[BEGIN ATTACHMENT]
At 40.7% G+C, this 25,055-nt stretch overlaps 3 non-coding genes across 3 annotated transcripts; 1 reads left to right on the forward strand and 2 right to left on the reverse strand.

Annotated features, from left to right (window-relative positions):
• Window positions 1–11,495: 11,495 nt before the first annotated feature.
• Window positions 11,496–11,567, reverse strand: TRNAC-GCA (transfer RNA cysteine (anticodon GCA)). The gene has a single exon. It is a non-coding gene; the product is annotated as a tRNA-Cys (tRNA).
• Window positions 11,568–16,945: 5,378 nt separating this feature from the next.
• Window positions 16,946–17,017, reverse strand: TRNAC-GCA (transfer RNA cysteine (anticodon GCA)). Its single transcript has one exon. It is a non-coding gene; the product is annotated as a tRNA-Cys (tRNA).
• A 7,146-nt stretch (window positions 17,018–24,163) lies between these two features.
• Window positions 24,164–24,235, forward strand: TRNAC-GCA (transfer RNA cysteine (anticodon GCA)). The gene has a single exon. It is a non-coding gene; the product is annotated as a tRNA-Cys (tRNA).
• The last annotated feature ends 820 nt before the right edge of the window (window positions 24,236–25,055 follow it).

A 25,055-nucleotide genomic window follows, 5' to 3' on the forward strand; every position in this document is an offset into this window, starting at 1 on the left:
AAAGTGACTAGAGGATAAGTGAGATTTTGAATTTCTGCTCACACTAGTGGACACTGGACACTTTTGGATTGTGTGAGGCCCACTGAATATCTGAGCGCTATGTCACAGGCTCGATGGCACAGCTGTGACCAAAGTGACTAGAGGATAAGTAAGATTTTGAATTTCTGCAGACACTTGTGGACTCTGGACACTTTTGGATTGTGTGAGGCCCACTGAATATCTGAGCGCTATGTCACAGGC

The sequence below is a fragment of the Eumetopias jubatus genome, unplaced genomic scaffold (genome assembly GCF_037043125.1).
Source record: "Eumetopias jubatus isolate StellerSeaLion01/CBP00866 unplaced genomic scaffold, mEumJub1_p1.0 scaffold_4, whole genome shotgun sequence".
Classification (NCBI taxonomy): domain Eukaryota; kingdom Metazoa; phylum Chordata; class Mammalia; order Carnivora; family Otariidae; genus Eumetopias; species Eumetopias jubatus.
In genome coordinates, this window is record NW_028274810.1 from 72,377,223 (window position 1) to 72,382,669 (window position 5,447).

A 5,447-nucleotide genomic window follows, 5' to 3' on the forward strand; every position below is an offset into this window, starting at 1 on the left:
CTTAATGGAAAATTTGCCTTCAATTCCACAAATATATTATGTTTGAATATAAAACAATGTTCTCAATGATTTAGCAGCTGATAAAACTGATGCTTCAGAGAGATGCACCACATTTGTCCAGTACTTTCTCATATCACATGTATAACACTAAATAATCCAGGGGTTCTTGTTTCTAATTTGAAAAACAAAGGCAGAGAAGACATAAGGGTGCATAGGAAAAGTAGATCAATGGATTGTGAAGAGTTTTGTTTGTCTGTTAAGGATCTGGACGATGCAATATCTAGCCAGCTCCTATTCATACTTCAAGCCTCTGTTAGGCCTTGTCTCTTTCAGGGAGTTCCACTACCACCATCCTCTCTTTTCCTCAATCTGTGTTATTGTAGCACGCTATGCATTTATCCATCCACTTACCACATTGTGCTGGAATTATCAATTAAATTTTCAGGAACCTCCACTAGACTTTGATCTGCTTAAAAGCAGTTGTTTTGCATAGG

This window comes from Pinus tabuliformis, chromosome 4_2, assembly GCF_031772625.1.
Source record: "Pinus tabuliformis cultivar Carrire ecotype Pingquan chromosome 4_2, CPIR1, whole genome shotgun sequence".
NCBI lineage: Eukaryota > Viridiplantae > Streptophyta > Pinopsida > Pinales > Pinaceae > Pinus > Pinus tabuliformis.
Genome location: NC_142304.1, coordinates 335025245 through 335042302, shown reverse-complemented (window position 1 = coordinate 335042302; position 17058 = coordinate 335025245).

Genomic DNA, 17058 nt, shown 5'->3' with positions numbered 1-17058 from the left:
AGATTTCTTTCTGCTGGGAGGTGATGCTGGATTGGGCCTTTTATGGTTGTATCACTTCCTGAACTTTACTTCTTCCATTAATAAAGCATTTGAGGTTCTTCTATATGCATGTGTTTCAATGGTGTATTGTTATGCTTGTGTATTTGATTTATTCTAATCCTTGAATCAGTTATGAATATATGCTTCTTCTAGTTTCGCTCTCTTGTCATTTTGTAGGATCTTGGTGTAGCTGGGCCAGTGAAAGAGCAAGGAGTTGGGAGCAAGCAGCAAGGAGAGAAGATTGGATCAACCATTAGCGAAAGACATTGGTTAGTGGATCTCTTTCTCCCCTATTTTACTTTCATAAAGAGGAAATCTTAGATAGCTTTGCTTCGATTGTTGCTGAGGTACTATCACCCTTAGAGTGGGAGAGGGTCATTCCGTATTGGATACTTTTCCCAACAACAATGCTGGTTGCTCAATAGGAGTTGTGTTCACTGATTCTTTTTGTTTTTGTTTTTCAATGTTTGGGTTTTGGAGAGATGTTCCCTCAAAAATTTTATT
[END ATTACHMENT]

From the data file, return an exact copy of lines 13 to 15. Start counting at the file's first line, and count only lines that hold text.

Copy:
Source record: "Eumetopias jubatus isolate StellerSeaLion01/CBP00866 unplaced genomic scaffold, mEumJub1_p1.0 scaffold_4, whole genome shotgun sequence".
Classification (NCBI taxonomy): domain Eukaryota; kingdom Metazoa; phylum Chordata; class Mammalia; order Carnivora; family Otariidae; genus Eumetopias; species Eumetopias jubatus.
In genome coordinates, this window is record NW_028274810.1 from 72,377,223 (window position 1) to 72,382,669 (window position 5,447).